A problem with what is meant by the U.S. is common in works that cover the period before the American Revolution. Technically, there was no United States before 1776, though it is sometimes convenient to write as if there was. It can avoid some complications while still getting the idea across. Nevertheless, when writing using “U.S.” before 1776, it needs to be clear what is meant. Possibilities include the territory that is now American, only the territory that would become American in 1776 or the territory that was English at the time in question and would eventually become part of the United States. Still, no matter what definition is used, I don’t feel right about a timeline event involving a U.S. court case in 1677.
Sometimes things seem inconsistent. They might not be inconsistent, but as a reader, I’m left wondering if the first steamship crossed the Atlantic in 1819 or 1838. Both years are given in the same timeline. Neither is really wrong but without further knowledge the combination looks odd. The SS Savannah crossed the Atlantic partially under steam power in 1819. The Great Western was the first steamship built for regular crossings and it went into service in 1838. Both are interesting milestones on the way to the steam-powered, mass immigration of later years.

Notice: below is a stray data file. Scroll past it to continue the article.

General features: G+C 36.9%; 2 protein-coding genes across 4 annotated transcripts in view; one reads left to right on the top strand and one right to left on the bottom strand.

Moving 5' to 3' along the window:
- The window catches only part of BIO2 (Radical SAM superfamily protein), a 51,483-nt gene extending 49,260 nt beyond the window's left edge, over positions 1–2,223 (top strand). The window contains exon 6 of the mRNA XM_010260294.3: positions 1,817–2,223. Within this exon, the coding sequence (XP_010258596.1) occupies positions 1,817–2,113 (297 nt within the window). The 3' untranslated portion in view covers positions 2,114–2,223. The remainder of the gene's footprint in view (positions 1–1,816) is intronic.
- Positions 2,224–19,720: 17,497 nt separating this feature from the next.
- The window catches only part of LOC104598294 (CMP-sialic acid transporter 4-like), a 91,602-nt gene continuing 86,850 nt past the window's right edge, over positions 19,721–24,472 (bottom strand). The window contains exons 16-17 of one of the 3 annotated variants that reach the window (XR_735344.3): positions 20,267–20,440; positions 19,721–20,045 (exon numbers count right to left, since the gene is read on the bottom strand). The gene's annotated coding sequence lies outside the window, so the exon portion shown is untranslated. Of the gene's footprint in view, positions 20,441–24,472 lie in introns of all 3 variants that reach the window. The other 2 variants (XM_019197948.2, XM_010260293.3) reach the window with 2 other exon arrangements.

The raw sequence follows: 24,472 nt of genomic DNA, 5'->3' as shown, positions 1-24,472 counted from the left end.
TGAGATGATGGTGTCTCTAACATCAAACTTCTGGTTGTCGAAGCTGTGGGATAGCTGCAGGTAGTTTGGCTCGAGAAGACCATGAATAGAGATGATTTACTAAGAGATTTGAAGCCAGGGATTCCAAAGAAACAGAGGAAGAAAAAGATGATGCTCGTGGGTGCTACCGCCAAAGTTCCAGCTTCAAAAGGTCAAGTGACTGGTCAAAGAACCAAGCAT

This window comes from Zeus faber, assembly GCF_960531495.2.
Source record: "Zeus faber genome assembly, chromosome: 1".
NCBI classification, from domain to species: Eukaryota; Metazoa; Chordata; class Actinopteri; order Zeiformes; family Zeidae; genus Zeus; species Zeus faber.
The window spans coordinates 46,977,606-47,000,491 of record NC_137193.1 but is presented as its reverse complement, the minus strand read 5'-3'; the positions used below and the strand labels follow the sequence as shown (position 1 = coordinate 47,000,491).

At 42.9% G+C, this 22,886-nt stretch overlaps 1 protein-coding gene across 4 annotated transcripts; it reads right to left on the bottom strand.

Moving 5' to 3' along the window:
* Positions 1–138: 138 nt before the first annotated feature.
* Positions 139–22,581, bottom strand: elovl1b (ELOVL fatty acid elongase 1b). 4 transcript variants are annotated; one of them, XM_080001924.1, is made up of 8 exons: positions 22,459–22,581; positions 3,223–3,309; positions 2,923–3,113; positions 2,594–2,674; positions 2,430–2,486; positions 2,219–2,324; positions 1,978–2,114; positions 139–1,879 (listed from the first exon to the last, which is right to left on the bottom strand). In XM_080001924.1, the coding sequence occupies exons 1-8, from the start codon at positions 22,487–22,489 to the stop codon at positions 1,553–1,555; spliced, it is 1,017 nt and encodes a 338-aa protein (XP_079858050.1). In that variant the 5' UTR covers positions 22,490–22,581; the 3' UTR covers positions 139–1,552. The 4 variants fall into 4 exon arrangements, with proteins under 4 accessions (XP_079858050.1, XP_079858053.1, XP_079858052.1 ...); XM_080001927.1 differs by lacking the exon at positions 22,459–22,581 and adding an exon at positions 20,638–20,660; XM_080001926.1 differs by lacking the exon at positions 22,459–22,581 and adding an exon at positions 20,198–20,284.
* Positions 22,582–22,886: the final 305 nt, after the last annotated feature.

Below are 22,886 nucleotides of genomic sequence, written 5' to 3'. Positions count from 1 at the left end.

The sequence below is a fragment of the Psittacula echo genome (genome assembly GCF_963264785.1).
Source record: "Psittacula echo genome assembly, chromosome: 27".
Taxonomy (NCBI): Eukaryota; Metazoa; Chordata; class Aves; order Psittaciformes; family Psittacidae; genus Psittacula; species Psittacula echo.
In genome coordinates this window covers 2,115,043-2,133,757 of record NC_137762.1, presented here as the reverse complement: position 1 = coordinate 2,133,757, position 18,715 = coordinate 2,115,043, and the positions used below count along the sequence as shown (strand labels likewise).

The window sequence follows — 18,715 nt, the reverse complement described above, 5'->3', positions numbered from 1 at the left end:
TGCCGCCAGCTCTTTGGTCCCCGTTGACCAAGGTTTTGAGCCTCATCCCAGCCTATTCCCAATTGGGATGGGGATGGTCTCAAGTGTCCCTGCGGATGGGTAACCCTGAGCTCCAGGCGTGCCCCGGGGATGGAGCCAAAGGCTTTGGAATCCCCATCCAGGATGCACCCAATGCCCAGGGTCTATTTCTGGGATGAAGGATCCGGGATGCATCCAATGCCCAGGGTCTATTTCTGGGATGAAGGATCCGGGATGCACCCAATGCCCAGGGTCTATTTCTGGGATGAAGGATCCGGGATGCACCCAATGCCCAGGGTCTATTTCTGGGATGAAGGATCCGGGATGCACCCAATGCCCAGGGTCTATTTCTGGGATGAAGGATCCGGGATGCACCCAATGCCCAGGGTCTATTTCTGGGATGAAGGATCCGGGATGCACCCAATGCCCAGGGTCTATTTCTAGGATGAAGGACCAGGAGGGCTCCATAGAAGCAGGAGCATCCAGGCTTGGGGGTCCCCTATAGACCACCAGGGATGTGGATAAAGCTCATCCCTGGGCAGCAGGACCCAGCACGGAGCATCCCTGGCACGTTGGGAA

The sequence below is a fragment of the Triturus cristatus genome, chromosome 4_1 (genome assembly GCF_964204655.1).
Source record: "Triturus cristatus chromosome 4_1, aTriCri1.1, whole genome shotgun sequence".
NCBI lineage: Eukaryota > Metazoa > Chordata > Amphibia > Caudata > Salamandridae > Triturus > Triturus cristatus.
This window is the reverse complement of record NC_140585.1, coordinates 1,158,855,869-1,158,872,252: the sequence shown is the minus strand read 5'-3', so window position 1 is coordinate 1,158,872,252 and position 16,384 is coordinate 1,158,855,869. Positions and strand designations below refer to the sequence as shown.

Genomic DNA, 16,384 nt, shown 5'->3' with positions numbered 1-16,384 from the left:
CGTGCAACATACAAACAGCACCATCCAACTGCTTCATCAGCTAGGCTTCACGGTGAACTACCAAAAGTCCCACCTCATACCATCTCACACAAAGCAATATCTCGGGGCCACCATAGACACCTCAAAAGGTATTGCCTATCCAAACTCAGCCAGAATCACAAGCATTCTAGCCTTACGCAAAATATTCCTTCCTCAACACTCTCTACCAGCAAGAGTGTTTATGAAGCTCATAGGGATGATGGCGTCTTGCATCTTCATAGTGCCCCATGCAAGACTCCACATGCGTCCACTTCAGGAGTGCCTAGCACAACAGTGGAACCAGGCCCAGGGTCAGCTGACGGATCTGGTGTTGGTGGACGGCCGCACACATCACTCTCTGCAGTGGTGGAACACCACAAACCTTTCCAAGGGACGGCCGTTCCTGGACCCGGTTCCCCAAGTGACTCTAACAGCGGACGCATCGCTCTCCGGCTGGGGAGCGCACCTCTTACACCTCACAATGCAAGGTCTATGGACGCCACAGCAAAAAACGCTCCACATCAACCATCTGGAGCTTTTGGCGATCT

I’m also left to wonder about a statement that the French and Spanish continued to transport slaves into the U.S. via their port at New Orleans even after the Americans and British banned the international slave trade. I’m puzzled because the U.S. banned the trade in 1808, several years after the U.S. bought New Orleans and the rest of Louisiana Territory from France. Maybe it is just a problem with wording or it could be an error that slipped through, it might even be a subtlety worth explaining but again, the reader is left to wonder.
A tremendous amount of research went into History for Genealogist that can quickly lead the researcher in new directions. Important points are made about the limits of timelines and the benefits they can bring if used properly—a vital discussion to have when writing about a tool or technique. I picked up quite a bit reading it but I’d like to feel more sure of what I read. Especially given the vast effort to decide what timelines to present, collect innumerable dates and events, assemble them coherently and present them in a readable way, it is a real shame that more effort wasn’t placed on editing and fact checking. I sincerely hope that a revised edition is produced.Twitter It!